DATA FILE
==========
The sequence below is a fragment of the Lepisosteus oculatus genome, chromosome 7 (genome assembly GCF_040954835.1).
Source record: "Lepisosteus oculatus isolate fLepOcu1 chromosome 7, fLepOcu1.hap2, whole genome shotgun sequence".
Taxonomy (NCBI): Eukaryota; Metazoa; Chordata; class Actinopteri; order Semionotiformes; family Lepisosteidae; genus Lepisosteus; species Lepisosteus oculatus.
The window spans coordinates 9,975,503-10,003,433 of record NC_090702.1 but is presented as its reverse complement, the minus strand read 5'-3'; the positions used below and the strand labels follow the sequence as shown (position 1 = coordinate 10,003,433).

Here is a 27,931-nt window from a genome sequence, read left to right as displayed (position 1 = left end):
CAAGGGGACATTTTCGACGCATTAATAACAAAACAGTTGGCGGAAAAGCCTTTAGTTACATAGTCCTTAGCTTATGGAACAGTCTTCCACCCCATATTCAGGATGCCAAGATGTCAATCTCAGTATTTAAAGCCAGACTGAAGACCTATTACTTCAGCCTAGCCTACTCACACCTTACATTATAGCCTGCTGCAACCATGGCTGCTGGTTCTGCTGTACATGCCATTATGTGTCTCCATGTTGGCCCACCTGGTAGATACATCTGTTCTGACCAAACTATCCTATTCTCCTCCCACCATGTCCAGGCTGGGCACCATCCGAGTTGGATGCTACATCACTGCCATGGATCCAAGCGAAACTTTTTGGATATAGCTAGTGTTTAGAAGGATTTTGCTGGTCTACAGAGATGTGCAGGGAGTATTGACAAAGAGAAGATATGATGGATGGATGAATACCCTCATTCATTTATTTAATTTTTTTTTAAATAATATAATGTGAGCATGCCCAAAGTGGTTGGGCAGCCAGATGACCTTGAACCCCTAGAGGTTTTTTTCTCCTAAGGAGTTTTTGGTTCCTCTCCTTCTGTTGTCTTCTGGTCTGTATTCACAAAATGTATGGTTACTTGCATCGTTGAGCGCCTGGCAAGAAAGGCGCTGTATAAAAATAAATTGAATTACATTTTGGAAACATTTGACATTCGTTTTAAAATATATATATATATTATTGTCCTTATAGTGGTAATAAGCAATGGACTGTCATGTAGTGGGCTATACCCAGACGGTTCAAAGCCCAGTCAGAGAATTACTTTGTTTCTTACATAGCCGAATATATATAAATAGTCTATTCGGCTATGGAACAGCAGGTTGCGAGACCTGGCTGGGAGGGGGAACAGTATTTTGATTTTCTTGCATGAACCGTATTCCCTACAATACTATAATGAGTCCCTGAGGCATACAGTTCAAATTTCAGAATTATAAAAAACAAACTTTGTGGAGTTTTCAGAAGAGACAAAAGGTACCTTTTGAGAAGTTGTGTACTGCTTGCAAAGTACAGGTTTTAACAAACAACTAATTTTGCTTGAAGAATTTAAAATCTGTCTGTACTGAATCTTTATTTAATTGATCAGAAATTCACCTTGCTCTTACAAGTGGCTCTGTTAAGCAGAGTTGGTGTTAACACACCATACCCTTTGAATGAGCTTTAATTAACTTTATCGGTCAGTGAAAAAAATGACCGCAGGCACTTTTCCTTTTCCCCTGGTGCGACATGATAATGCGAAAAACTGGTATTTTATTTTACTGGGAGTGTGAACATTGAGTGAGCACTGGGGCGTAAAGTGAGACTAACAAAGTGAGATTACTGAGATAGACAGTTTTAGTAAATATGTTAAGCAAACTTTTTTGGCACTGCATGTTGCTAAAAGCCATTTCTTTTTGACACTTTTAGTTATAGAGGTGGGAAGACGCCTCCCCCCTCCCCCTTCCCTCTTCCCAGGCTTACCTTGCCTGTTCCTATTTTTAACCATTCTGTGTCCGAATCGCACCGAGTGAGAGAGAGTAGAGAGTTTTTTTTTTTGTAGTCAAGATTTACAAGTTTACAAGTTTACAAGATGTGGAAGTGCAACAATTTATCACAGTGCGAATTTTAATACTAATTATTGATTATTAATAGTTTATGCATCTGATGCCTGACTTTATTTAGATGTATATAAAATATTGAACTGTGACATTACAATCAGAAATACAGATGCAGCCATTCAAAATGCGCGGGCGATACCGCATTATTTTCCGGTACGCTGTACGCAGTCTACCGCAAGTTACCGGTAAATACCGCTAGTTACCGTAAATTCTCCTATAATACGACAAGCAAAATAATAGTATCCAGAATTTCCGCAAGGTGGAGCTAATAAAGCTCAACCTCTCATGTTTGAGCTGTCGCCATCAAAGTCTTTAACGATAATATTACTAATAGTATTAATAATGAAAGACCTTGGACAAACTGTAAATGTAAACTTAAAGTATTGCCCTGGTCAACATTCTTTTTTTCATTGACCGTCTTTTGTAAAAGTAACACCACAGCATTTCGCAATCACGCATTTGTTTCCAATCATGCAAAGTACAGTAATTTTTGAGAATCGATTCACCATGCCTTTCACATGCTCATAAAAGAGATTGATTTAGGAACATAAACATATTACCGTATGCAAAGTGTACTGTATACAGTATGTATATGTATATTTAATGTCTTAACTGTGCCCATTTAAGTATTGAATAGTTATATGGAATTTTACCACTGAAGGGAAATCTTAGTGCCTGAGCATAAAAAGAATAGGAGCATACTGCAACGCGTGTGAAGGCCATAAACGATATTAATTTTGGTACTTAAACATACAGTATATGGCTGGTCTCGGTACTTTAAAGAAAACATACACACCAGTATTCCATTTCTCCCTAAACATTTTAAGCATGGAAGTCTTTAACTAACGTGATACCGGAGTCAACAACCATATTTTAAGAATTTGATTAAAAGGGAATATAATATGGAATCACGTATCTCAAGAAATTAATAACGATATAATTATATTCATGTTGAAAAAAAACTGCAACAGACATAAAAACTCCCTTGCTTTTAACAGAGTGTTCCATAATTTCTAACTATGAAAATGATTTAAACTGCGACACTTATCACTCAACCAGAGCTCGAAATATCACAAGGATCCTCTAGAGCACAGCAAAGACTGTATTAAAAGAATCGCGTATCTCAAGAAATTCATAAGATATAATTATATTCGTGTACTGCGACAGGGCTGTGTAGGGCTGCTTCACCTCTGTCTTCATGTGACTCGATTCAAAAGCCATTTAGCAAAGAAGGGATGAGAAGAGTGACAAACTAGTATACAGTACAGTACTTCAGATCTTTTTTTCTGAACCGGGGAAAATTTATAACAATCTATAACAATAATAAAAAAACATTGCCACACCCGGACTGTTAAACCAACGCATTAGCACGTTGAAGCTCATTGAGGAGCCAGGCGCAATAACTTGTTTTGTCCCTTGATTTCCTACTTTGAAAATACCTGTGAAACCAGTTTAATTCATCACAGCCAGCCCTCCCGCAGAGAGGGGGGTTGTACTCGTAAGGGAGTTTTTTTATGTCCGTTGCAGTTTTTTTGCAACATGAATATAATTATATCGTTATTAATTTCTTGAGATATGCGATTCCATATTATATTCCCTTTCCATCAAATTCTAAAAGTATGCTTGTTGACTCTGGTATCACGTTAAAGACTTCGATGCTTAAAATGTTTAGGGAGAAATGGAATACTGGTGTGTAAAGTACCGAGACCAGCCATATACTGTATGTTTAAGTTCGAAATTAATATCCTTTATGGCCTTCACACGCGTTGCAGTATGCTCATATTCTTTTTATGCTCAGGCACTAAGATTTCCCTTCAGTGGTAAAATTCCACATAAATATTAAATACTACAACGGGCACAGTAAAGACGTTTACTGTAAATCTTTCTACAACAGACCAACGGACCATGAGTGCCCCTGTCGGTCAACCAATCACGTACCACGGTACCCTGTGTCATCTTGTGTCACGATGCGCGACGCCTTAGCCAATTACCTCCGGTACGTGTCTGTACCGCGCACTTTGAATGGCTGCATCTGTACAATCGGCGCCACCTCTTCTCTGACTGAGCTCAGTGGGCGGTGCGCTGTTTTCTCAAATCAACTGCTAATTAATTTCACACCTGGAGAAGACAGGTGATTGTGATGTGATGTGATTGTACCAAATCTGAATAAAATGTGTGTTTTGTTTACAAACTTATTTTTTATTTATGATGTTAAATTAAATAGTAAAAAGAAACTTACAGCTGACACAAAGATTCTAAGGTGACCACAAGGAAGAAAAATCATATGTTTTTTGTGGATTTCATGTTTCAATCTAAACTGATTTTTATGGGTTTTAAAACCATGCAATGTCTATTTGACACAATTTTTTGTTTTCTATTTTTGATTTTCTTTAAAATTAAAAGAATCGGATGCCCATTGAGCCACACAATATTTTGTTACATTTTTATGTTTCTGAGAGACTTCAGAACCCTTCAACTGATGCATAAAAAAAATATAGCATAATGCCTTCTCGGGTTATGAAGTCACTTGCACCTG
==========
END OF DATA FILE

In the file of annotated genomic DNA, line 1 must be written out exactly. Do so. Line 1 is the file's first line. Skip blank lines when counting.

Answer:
The sequence below is a fragment of the Lepisosteus oculatus genome, chromosome 7 (genome assembly GCF_040954835.1).